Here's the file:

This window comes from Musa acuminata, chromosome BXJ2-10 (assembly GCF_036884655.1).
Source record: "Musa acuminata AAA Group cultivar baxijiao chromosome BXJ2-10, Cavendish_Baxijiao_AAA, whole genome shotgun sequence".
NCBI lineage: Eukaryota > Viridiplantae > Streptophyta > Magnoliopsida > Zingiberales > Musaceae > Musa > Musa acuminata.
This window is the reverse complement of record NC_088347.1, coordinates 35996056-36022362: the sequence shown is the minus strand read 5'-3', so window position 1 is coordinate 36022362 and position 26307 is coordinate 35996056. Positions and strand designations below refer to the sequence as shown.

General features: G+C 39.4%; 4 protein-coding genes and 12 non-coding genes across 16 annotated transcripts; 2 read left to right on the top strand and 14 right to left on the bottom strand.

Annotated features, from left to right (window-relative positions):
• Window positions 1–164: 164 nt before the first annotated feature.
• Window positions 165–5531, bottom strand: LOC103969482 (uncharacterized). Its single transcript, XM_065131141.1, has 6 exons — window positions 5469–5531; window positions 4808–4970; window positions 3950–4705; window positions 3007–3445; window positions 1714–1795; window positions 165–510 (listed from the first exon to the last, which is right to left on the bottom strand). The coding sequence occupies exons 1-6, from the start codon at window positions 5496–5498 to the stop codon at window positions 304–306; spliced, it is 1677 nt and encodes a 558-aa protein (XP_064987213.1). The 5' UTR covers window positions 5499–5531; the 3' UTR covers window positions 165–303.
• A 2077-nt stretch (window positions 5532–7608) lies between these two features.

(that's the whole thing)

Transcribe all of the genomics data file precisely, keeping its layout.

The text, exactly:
This window comes from Musa acuminata, chromosome BXJ2-10 (assembly GCF_036884655.1).
Source record: "Musa acuminata AAA Group cultivar baxijiao chromosome BXJ2-10, Cavendish_Baxijiao_AAA, whole genome shotgun sequence".
NCBI lineage: Eukaryota > Viridiplantae > Streptophyta > Magnoliopsida > Zingiberales > Musaceae > Musa > Musa acuminata.
This window is the reverse complement of record NC_088347.1, coordinates 35996056-36022362: the sequence shown is the minus strand read 5'-3', so window position 1 is coordinate 36022362 and position 26307 is coordinate 35996056. Positions and strand designations below refer to the sequence as shown.

General features: G+C 39.4%; 4 protein-coding genes and 12 non-coding genes across 16 annotated transcripts; 2 read left to right on the top strand and 14 right to left on the bottom strand.

Annotated features, from left to right (window-relative positions):
• Window positions 1–164: 164 nt before the first annotated feature.
• Window positions 165–5531, bottom strand: LOC103969482 (uncharacterized). Its single transcript, XM_065131141.1, has 6 exons — window positions 5469–5531; window positions 4808–4970; window positions 3950–4705; window positions 3007–3445; window positions 1714–1795; window positions 165–510 (listed from the first exon to the last, which is right to left on the bottom strand). The coding sequence occupies exons 1-6, from the start codon at window positions 5496–5498 to the stop codon at window positions 304–306; spliced, it is 1677 nt and encodes a 558-aa protein (XP_064987213.1). The 5' UTR covers window positions 5499–5531; the 3' UTR covers window positions 165–303.
• A 2077-nt stretch (window positions 5532–7608) lies between these two features.